between ports; more time is available for treatment; and flow rates through the treatment system may be lower. In addition, water can be recirculated until the number of organisms inactivated is sufficient to provide the appropriate level of protection. As noted earlier, ships can discharge ballast water at an extremely high rate (upwards of 20,000 m3/hr at flow velocities up to 3 m/s), with resulting drawbacks for inline treatment in terms of system capacity and associated space and power requirements. However, inline treatment during ballasting/deballasting is potentially more effective in inactivating large organisms throughout the entire sediment/water mixture than onboard treatment. In the latter case, the sediment fraction settles to the bottom, and at least a two-phase system (water column and sediment fraction) is present. Therefore, even treating ballast water at a lower flow rate for a longer time period may not easily achieve inactivation in the sediment fraction.

The committee identified 10 candidate technologies for shipboard treatment:

Filtration Systems. Filtration systems are widely used in municipal and industrial applications. Systems designs are determined by the size and type of particles to be removed. Filter systems require periodic cleaning, either manually or using automatic backflush systems.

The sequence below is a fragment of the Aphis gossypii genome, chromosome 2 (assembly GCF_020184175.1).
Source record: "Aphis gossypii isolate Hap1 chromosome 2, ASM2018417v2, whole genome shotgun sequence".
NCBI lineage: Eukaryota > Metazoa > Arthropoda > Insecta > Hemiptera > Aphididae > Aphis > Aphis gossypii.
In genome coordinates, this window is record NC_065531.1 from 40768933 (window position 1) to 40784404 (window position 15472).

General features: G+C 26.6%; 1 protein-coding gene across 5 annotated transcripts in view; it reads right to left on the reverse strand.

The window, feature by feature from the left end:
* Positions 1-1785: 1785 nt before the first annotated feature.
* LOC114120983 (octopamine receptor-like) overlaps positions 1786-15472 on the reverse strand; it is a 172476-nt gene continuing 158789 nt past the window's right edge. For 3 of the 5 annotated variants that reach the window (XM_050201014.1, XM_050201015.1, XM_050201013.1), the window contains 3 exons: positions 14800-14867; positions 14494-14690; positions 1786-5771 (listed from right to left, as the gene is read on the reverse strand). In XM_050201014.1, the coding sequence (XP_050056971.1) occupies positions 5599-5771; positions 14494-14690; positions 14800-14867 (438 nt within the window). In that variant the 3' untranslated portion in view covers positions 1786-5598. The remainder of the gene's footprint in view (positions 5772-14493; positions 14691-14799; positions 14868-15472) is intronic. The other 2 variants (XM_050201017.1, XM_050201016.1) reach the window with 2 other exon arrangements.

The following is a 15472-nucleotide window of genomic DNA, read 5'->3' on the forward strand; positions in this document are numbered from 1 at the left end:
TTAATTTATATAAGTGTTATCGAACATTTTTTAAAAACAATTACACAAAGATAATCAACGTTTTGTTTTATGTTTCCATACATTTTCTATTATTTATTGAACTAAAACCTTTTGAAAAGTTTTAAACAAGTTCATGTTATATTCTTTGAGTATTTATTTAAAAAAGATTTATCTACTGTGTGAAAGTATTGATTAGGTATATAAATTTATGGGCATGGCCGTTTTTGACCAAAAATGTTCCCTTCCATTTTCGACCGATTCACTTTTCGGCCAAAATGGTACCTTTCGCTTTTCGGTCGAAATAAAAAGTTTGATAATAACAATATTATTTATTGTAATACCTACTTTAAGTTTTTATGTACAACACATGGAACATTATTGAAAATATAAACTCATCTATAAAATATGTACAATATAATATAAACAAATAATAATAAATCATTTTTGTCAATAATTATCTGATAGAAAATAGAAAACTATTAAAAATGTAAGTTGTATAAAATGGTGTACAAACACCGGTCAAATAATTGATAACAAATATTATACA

Oxidizing and nonoxidizing biocides. Oxidizing biocides, notably chlorine and ozone, are widely used in waste-water treatment. Organic structures, such as cell membranes, are destroyed by the addition of strong oxidizers. Nonoxidizing biocides include a large inventory of compounds commonly used in industries for treating the growth of organisms in cooling tower water and other areas where large amounts of biological growth or sediment accumulation occur. Nonoxidizing biocides work in a manner somewhat analogous to pesticides by interfering with reproductive, neural, or metabolic functions of organisms, such as by inhibiting respiration.

Thermal techniques. High temperatures are commonly used to sterilize water in a wide variety of applications.

Electric pulse and pulse plasma techniques. The application of a pulsed electric field or an energy pulse to water can kill organisms. Electric pulse systems generate an electric field; pulse-plasma systems deliver a high energy pulse to an inwater arc mechanism and generate a plasma arc in water.

Ultraviolet treatment. Treating water with ultraviolet energy to inactivate bacteria is a well-established technology. Ultraviolet irradiation in the fluid at wavelengths of approximately 200 nm can destroy cellular components.

Acoustic systems. Acoustic systems use transducers to apply sound energy of specified amplitude and frequency to water to be treated. The sound energy causes cavitation, and the resulting mechanical stresses disrupt cells.



The National Academies | 500 Fifth St. N.W. | Washington, D.C. 20001
Copyright © National Academy of Sciences. All rights reserved.
Terms of Use and Privacy Statement